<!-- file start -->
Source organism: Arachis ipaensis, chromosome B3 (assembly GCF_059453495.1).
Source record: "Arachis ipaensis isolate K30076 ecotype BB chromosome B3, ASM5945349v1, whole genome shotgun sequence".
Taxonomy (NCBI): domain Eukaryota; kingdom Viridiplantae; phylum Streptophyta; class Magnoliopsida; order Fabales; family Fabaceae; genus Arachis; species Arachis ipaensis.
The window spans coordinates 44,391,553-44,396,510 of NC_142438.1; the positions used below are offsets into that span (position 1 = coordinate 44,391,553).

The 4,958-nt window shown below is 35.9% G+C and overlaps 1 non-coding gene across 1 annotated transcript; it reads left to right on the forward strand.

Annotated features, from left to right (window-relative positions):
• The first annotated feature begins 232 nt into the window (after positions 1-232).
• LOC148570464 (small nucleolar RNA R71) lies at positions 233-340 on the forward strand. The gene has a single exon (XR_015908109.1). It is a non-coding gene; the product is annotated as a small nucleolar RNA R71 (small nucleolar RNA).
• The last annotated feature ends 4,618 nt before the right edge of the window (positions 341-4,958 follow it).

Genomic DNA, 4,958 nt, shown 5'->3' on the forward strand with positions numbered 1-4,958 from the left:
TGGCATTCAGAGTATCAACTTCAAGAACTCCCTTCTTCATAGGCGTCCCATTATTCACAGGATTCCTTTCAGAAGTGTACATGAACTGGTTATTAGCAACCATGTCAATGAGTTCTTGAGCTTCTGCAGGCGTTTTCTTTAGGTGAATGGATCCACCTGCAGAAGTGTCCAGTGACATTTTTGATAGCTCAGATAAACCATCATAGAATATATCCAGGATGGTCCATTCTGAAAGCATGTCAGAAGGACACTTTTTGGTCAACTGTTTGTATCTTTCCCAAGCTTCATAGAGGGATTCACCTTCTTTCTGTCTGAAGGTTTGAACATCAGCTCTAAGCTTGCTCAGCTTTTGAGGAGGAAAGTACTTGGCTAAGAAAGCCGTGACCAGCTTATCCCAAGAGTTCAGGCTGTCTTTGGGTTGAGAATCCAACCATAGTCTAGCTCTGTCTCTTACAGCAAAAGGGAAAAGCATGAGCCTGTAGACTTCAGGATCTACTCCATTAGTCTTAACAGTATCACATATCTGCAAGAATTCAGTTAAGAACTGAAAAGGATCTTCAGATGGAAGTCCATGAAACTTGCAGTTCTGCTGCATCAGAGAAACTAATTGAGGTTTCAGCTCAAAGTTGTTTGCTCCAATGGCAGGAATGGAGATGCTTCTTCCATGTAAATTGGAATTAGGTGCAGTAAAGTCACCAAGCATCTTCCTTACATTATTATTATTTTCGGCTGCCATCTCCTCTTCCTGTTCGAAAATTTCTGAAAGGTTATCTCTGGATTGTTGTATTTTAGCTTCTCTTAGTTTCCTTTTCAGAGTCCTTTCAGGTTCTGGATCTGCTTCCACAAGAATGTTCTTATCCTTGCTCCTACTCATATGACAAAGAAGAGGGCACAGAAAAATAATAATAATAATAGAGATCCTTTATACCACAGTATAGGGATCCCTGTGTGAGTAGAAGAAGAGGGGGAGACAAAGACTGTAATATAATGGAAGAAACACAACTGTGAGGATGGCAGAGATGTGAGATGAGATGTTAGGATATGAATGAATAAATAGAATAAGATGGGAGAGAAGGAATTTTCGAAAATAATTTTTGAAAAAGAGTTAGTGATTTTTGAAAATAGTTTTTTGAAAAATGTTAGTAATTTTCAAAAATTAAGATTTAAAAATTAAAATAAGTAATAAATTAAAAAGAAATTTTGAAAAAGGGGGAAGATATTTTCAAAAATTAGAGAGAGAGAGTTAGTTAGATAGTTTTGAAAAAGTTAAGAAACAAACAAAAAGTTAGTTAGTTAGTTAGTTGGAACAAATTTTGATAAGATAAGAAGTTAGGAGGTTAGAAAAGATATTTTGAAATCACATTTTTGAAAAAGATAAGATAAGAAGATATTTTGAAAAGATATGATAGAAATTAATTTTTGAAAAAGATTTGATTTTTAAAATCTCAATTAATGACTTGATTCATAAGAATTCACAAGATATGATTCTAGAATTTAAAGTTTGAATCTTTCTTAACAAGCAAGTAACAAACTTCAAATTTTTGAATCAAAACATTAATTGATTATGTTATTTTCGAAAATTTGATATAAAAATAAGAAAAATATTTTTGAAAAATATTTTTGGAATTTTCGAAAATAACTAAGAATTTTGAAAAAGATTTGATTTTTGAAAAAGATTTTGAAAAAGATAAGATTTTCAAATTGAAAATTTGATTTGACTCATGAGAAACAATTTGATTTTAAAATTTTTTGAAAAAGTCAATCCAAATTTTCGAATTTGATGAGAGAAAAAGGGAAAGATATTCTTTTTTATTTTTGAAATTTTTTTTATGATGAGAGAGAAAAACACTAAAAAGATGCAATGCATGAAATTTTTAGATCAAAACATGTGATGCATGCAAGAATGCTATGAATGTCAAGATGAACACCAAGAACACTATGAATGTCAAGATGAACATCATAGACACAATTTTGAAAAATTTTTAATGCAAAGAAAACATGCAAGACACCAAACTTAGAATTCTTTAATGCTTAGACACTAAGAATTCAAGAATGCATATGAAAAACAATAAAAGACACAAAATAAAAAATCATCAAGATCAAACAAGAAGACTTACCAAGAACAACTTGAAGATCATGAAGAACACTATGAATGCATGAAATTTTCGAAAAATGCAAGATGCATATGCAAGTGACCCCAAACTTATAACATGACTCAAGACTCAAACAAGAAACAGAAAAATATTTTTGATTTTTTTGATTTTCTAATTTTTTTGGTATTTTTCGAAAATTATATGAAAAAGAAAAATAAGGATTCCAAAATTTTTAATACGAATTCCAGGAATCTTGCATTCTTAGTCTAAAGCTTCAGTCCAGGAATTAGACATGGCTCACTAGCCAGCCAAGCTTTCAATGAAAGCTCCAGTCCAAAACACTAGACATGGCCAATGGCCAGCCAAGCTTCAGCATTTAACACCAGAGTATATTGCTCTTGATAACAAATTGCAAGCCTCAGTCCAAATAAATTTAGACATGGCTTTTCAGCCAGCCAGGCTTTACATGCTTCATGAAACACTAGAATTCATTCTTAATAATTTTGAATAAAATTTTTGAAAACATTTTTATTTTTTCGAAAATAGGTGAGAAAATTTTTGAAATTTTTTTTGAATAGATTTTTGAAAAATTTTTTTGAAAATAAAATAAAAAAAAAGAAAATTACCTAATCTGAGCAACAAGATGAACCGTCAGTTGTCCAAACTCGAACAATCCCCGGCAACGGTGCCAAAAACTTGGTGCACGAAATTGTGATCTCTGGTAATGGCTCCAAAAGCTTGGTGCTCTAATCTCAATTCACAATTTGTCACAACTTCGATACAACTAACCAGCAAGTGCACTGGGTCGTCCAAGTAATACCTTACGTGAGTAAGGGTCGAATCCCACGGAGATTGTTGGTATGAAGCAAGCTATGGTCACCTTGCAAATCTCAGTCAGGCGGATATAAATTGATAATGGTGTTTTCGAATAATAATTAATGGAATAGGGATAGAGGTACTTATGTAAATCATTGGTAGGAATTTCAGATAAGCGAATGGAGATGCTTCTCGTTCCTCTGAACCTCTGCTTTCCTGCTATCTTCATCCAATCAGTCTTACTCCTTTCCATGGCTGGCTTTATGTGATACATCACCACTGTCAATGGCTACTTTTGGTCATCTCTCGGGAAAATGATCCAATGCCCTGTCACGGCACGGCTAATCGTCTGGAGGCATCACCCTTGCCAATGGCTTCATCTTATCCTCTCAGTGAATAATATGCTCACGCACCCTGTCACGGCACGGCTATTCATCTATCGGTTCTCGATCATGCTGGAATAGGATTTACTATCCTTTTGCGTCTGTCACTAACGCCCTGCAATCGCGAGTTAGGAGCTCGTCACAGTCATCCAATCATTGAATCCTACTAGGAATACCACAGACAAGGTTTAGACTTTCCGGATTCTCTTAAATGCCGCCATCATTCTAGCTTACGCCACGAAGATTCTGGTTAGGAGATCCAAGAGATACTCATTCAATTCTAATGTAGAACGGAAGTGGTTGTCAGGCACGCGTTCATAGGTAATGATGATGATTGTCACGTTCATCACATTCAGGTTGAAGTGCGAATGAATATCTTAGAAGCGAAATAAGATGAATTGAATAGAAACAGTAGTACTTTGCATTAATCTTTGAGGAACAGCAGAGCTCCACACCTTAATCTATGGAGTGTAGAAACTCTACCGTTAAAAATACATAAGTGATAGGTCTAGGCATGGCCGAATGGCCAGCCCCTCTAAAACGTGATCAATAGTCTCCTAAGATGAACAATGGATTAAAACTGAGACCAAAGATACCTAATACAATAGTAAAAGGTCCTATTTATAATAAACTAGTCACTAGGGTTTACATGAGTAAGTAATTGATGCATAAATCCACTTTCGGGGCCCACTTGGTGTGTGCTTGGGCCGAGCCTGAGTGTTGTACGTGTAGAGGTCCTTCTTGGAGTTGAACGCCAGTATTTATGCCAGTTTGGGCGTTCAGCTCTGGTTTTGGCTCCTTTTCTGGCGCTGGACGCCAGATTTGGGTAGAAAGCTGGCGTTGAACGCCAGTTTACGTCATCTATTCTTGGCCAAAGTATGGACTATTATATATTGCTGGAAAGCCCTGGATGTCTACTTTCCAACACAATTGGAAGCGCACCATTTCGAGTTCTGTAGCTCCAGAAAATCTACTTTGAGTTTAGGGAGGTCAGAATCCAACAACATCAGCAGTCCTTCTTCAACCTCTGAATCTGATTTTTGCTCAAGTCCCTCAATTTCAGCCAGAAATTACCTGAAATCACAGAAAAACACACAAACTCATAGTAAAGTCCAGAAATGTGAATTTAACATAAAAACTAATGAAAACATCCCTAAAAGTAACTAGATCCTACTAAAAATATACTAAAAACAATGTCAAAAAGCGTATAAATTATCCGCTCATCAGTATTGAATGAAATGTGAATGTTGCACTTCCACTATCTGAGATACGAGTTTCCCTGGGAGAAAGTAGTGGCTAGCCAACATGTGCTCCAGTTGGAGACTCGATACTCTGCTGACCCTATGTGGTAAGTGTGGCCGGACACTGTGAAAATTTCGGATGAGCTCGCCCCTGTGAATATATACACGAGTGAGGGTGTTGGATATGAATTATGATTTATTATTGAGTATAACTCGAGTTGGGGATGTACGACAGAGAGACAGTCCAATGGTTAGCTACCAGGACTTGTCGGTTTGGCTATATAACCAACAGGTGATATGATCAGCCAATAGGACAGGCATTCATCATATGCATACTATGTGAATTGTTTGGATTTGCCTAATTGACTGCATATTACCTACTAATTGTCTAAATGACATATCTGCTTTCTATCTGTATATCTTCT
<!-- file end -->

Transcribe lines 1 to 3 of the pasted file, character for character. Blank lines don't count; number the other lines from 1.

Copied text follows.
Source organism: Arachis ipaensis, chromosome B3 (assembly GCF_059453495.1).
Source record: "Arachis ipaensis isolate K30076 ecotype BB chromosome B3, ASM5945349v1, whole genome shotgun sequence".
Taxonomy (NCBI): domain Eukaryota; kingdom Viridiplantae; phylum Streptophyta; class Magnoliopsida; order Fabales; family Fabaceae; genus Arachis; species Arachis ipaensis.